The Night God Grieved 1- Partial Obedience

Aladeloba Babatunde
4 min readMar 26, 2017


The Lord had called the prophet Samuel, one night. It was unusual of God called in such tone – the prophet noticed something different about God’s voice that Night. He perceived grieve, but waited to hear want God had to say. The Lord spake to the prophet “I am grieved that I made Saul king, he has turned away from me and would not carry out my instructions” (1Samuel15:11) . Samuel wondered what Saul must have done wrong to make God grieve. The prophet didn’t sleep that Night as he cried out to God through the night.

King Saul had been on divine assignment – the total massacre of the Amalekites. Saul was prompt about the instruction, he set out with his troops immediately he got the message from prophet Samuel. Saul annihilated the Amalekites as God demanded, but he spared the King Agag and the best of animals. God did not allege that King Saul had committed adultery, treason or violated any of the ten commandments. God didn’t charge Saul of any kind of sin, the Lord was specific that the king had turned away from him. King Saul spared Agag for his personal glory and he considered the opinion of men in sparing the best of cattle. He though claimed that this was to be for sacrifice to the God of Samuel. Saul turned away from God by serving other gods – he idolized himself and acted out the opinion of men over God’s injunction. This caused God to grieve on why he made Saul King. God must have wondered why he didn’t wait for David, or why he didn’t send another Melchizedek till David was fully prepared for the throne. King Saul’s obedience was prompt, but partial which does not pass as obedience before God.

Many times as Christians, we are faced with the dilemma of obedience- prompt and total. Sometimes we want to obey God to a certain level and carry on with our own personal ambition. Immediately we make adjustments to Heaven’s mandate or demands over our lives – God perceives it as rebellion. Obedience is complete and prompt compliance to an obligation. Jesus said- the works that my father do, I shall do and what you see me do, you must do. He didn’t say part of the works that God sent him to do. We must totally oblige to the mandate of divine assignments. The Amalekites exalted themselves against God’s knowledge, when they waylaid Israel on their way to Canaan. God thus sort a perfect time to deal with them. God wanted to punish Amalekites through Saul’s obedience but Saul almost thwarted the plan until Samuel put Agag to death.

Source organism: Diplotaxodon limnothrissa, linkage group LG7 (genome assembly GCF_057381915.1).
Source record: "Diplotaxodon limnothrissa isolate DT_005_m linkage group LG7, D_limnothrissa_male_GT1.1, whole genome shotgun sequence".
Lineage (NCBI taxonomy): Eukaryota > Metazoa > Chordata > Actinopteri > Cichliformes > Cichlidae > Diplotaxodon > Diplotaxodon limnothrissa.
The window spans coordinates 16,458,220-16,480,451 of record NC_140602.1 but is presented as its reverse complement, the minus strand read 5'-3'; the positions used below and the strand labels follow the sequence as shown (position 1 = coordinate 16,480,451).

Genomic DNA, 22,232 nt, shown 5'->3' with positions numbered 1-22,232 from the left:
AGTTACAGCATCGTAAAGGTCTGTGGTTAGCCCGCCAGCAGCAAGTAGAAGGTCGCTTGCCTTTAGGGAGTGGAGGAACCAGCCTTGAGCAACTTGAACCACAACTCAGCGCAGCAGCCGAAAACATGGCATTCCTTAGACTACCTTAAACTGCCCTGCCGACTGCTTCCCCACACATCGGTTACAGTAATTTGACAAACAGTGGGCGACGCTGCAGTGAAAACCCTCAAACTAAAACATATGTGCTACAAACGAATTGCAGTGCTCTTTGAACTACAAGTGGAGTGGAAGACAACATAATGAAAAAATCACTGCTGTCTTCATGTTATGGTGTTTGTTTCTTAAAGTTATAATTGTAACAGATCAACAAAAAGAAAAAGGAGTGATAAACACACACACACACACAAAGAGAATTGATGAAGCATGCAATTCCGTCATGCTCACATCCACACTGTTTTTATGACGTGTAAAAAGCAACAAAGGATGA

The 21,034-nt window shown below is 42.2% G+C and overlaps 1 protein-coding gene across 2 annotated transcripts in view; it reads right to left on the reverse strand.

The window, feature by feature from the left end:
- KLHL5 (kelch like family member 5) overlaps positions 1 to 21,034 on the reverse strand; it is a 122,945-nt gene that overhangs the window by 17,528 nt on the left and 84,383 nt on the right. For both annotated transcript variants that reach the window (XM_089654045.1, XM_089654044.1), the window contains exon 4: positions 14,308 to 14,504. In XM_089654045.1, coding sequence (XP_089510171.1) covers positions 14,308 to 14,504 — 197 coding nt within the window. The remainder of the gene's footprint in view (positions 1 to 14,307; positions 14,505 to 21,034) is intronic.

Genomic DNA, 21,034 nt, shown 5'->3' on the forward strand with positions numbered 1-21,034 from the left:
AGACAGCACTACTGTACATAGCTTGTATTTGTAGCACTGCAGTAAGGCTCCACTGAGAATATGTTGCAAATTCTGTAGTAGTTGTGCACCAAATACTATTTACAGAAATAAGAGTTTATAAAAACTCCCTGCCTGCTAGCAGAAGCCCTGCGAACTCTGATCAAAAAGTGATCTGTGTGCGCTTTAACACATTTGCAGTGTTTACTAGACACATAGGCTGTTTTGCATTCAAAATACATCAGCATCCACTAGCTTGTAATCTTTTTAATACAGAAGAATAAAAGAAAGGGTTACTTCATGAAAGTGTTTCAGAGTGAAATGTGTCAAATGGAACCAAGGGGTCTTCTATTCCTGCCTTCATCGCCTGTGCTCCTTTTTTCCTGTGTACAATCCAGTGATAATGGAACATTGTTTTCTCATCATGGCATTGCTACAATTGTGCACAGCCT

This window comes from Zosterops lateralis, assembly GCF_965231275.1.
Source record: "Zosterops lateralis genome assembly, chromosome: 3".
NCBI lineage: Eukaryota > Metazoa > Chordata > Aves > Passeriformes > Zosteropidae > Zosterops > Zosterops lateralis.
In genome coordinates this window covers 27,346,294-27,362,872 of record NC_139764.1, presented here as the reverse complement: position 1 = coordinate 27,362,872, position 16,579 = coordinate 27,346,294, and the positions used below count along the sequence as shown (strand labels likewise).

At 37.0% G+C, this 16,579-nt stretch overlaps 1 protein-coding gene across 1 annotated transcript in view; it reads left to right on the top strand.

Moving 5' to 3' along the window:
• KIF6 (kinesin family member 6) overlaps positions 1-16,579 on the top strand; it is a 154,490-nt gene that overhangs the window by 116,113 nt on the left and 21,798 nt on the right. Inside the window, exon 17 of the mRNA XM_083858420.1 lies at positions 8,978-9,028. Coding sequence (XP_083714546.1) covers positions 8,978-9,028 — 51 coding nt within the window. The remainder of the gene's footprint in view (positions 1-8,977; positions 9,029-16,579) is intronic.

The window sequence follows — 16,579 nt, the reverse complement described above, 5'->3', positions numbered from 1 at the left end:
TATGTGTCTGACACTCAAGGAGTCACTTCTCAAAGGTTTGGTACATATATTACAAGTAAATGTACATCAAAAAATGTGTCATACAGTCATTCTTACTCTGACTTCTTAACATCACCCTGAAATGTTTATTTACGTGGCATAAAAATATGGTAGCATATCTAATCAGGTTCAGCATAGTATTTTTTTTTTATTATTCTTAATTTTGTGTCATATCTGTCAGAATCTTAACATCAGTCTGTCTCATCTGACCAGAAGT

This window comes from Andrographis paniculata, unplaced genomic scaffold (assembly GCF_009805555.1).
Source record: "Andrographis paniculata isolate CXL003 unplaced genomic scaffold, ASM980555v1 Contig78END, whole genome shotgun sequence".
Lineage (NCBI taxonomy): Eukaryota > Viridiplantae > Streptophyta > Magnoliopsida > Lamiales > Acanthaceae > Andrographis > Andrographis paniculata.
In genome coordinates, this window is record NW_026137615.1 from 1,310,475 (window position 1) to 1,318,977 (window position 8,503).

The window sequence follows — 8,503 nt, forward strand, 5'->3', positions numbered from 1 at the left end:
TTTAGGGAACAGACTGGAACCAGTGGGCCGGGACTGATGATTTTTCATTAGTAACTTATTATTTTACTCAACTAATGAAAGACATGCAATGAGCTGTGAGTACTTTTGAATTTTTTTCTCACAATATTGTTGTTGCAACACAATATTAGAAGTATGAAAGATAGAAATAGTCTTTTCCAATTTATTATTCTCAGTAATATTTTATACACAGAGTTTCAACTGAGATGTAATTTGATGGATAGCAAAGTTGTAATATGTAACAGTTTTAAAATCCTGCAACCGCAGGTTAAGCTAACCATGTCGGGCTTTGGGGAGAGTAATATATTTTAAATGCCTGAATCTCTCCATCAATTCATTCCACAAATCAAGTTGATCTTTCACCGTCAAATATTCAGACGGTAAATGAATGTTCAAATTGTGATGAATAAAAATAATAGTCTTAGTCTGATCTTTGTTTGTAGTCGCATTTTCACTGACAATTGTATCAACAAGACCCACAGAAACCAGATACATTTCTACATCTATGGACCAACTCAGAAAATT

Every time God sends us on divine assignments, we must count it as a worthy privilege because there are several replacements to us and he can as well raise stones to carry out his purpose. We must understand that every divine assignment is for the good and benefit of man, that God’s name may be glorified in our lives. Abraham obeyed God without making adjustments when asked to Sacrifice Isaac. Today, he is referred to as the progenitor of salvation and father of faith. Moses obeyed God diligently until he struck the rock, the instruction was to hit and not strike. He did every other thing as demanded of the Lord, but that singular act of partial obedience cost him the promised land. The wedding at Cana is another good illustration, Jesus told the servants to fill the water pots – so they did without adjustments. We must diligently obey God’s instructions at all times, without leaving anything undone. The joy of complete obedience is to man’s favour – taking into captivity, every disobedience when our obedience is complete (2Cor10:5-6). God wanted to take out all strongholds that would rise against Saul in his reign as KING, but his obedience was incomplete so he couldn’t conquer the Goliath et al. Jesus also had to punish the shame of finished wine at wedding. Jesus was at a wedding and lack wanted to exalt itself above Christ (John2:2-8).

The tragedy of partial obedience is that it robs a man of God’s eternal glory: Ananias and Sapphira sold their land, brought part of the money but they were struck dead(Acts5:1-10) – the obedience was incomplete. Moses missed Canaan and the devil still contended for his body for partial obedience (Jude1:9). Saul’s incomplete Obedience cost him the throne, God’s presence and eventual shameful death. It is thus admonished that we are complete about God’s instructions, because any adjustments is perceived as rebellion to Heaven.

To access the life of a Victor. You must have a relationship with Jesus. Confess Jesus as your Lord and savior today, believing he died for your sins and resurrected for your justification.